Video: Building A New Farm Garden Shed (Pt. 4)

With our building sited and the foundation built, it's now time to build and install the wall frames for the brand-new garden shed. It's an easy process with a few extras for this job.

In previous videos in this series, we chose a site for my new garden shed, then did some work to level and ready the land for the outbuilding. Then we built the building’s foundation, installing joists and securing a plywood floor.  Next, it’s time to build the frame for the garden shed.

Building a frame is a simple and common practice used by framers across the country. If done right, it’s also a pretty quick part of the building process.

Start at the Top

A wall frame starts with the top plate. This component is just two 2x4s stacked. When I lay them out, I look for how they crown (as we did with the floor joists), making sure I put the boards’ crowning directions opposite one another.

With the boards laying next to each other, I quickly make marks to indicate where the studs will be set. (Check the video to see how I measure and mark these.) I also take special consideration of where the doors and windows will be.

Then, I’m able to simply set the studs and attach them with a nail gun.

A Few Extras

You’ll see in the video that, once the wall frames are built, the building frame goes up pretty easily. One note, though, is that the next step is not to put the rafters up as you may assume. Why? Because putting the square siding sheets on first helps to further plumb the building, ensuring the structure is as square as possible.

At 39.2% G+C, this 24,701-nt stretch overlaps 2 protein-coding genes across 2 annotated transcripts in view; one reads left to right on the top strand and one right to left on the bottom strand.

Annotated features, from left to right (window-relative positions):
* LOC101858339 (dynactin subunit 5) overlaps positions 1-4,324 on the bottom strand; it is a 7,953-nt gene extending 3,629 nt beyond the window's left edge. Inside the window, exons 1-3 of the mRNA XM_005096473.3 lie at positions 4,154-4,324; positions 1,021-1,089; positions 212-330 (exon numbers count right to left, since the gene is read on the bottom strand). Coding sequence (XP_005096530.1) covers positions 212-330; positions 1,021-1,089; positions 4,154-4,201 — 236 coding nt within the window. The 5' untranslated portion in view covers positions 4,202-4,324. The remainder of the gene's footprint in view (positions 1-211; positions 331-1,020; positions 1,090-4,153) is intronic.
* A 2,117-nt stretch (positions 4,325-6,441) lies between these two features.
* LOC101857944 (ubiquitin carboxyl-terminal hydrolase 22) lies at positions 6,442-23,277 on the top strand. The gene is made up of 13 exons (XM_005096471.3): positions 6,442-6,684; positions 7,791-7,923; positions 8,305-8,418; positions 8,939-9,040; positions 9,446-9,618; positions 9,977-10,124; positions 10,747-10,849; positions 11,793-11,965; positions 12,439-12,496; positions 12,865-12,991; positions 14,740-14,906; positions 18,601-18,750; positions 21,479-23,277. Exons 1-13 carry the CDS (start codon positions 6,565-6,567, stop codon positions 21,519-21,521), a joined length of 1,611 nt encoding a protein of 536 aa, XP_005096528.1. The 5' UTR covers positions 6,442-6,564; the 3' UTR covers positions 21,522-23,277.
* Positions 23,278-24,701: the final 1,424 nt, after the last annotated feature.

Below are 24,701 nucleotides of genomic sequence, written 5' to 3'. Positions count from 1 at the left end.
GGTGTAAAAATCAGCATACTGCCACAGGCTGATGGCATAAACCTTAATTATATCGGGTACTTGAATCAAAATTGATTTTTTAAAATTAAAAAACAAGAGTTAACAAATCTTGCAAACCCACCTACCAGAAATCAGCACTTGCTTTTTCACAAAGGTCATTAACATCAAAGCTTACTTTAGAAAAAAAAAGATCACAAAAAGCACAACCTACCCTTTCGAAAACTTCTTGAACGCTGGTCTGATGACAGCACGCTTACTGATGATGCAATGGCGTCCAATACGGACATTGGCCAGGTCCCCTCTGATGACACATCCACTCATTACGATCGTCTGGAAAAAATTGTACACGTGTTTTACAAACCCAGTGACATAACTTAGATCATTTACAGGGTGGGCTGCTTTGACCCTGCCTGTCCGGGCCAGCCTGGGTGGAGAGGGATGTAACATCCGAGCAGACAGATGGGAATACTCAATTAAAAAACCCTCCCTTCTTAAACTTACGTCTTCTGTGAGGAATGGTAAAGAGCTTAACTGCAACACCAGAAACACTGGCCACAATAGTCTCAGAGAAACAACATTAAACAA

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In the video, I show you a few extra steps that I took in the framing process, too, which typically don’t show up in framing jobs. This includes attaching small strips of wood, called dead wood, in the corners for ease in attaching the plywood siding. I also checked the structure for square along the way as I installed each wall frame.

I also put some 6-inch lag screws in the base of the walls to secure the frame of my garden shed to the joists. This extra effort will hopefully create a structure that can withstand all but the most catastrophic winds.


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